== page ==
Mental health, and the diagnosis, care, and treatment of psychological distress remains one of the few areas of healthcare to which, in this society at least, there lingers an element of social stigma. It is sad to acknowledge this is still true. For years now there has been a growth in awareness of the need to consider one’s mental health and the positive effect talk therapy can bring to almost any situation we might face in life. Modern life has brought added stress to all but a very few of us. We met and talked with Clinical Therapist, William Schuilenberg, at Kuwait’s Soor Center for Professional Therapy & Assessment to find out more.
MP: Firstly, perhaps, we should address what remains of the perceived ‘stigma’ towards any discussion or admission of mental health issues. Why do you think these persist in the region today?
WS:Primarily because people haven’t learned that the term ‘mental health’ can cover anything from schizophrenia to relationship issues, and secondly, the lack of general, public education about psychology. Although our therapists at the Center work with the broadest range of psychological needs, in the main the clients that we see here do not necessarily have deep-rooted psychological problems, but rather, are deeply stressed from dealing with the cost of being human. Such things as grief, depression, anxiety, social fears, performance anxiety, and conflict are all a part of life, but they can cause big problems in our lives. The benefit of counselling is the opportunity learn new coping skills, process the internal chaos, and face the future with equilibrium and resources.
MP: The increased openness of society towards a willingness to seek counselling is surely a huge step forward.
WS:Absolutely. Even in the short time I’ve been in Kuwait there have been measurable changes in both attitude and opportunity. This is due in part, I think, to better understanding generally of the benefit of addressing mental health issues, and the other part is the increase in available professionals who offer a wide range of therapeutic options. That’ a really good thing. A final factor of perhaps greater influence is that more people are finding their lives increasingly demanding, and they are struggling to find the internal resilience and resources to cope. Independent studies have demonstrated that accessing therapy as a part of self-care is a successful way to maximize life satisfaction.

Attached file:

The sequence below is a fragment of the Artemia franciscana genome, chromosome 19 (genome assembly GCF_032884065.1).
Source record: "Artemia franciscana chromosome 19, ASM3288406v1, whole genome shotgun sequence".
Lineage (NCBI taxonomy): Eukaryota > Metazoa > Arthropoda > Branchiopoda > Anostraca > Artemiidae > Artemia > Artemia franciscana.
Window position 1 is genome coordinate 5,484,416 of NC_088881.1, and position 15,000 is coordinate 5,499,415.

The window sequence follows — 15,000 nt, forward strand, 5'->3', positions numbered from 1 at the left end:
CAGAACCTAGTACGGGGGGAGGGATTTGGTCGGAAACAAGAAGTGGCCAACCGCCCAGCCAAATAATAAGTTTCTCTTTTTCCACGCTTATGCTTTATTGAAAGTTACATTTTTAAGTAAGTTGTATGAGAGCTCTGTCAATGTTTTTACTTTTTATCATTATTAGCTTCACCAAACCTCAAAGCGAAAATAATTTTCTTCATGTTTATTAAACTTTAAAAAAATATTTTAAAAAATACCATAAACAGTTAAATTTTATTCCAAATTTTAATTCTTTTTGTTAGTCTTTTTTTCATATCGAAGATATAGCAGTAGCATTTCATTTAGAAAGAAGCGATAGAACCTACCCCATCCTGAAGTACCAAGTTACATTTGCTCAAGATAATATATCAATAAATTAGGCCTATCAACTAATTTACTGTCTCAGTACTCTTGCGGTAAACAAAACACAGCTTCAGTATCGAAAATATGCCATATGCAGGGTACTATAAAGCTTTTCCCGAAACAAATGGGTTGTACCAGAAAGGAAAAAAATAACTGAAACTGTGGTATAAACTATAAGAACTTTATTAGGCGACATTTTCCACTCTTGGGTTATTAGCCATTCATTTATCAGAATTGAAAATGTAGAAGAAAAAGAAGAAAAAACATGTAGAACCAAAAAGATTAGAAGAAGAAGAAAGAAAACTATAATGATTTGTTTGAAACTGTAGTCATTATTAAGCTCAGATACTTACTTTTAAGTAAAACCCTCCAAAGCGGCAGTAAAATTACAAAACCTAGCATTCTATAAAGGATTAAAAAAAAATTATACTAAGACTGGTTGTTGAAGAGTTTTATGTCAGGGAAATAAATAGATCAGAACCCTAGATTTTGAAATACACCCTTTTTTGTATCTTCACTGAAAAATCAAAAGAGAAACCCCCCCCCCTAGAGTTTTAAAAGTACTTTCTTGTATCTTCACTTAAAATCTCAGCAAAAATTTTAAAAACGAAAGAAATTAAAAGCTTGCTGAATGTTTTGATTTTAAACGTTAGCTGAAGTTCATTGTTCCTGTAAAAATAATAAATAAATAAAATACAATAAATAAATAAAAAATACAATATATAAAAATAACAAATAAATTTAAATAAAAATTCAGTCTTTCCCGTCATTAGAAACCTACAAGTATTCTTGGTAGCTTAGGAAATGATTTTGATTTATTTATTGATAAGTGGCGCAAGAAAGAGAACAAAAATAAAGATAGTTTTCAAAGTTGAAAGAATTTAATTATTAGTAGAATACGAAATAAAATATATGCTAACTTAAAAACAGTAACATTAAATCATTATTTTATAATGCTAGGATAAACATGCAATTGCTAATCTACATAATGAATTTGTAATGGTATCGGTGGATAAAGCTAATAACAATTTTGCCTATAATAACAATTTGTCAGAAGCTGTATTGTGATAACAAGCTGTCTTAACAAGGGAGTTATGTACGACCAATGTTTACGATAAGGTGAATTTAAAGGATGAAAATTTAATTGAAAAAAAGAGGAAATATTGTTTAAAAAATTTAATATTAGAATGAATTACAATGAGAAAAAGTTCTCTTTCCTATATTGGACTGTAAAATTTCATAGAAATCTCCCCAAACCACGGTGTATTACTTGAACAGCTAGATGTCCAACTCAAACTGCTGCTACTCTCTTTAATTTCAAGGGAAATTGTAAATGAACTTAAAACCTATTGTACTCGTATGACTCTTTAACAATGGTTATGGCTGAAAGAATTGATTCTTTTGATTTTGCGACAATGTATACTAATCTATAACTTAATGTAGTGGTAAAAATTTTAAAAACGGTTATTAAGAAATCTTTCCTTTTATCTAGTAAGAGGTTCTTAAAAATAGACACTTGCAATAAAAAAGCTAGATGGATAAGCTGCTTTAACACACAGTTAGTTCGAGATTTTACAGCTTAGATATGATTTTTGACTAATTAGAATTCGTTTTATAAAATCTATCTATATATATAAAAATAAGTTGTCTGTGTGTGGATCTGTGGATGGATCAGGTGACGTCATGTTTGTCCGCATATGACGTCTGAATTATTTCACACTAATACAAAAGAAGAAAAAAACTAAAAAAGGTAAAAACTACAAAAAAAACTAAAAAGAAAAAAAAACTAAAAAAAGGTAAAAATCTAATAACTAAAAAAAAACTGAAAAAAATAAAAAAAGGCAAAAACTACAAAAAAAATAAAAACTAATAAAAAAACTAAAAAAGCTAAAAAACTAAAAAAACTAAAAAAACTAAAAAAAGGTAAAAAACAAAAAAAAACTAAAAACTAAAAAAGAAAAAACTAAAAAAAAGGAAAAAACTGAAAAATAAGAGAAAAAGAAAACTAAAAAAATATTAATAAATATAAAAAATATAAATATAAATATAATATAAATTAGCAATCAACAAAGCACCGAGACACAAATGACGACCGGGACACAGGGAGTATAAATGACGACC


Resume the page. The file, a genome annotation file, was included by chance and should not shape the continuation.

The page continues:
MP: You’ve mentioned increased stress a few times now. Are there specific reasons for this increase?
WS: I think this is true no matter where we live but quite simply, Kuwait is a psychologically draining place. It is emotionally, physically, and mentally draining to live here, for a number of reasons. Kuwait is a city which provides little in the way of natural escape - people’s relaxation time is invariably spent in unnatural and man-made venues and situations. Driving here is getting progressively more stressful. Even being forced regularly to participate in the “Parking Lotto” that normally occurs at the end of what should be a ‘quick errand’ can elevate our stress to a higher level than we can easily tolerate.
MP: You’re talking about simple everyday tasks; seemingly small tasks, but they can all add - perhaps without us knowing - to our stress levels and may produce a change in behaviour?
WS: That’s right. Alone these are small details, but their cumulative effect can wear a person out. If you add a significant event - even a positive one - we may find ourselves emotionally and psychologically exhausted, overwhelmed, and the consequence can be depression, anger, avoidance, forgetfulness, concentration problems, terminal procrastination, or a desire to “check out.”
MP: How does the pressure of living in our city manifest itself? We don’t typically see people smashing cars because they can’t find parking. I guess the stress shows itself in other areas of our lives?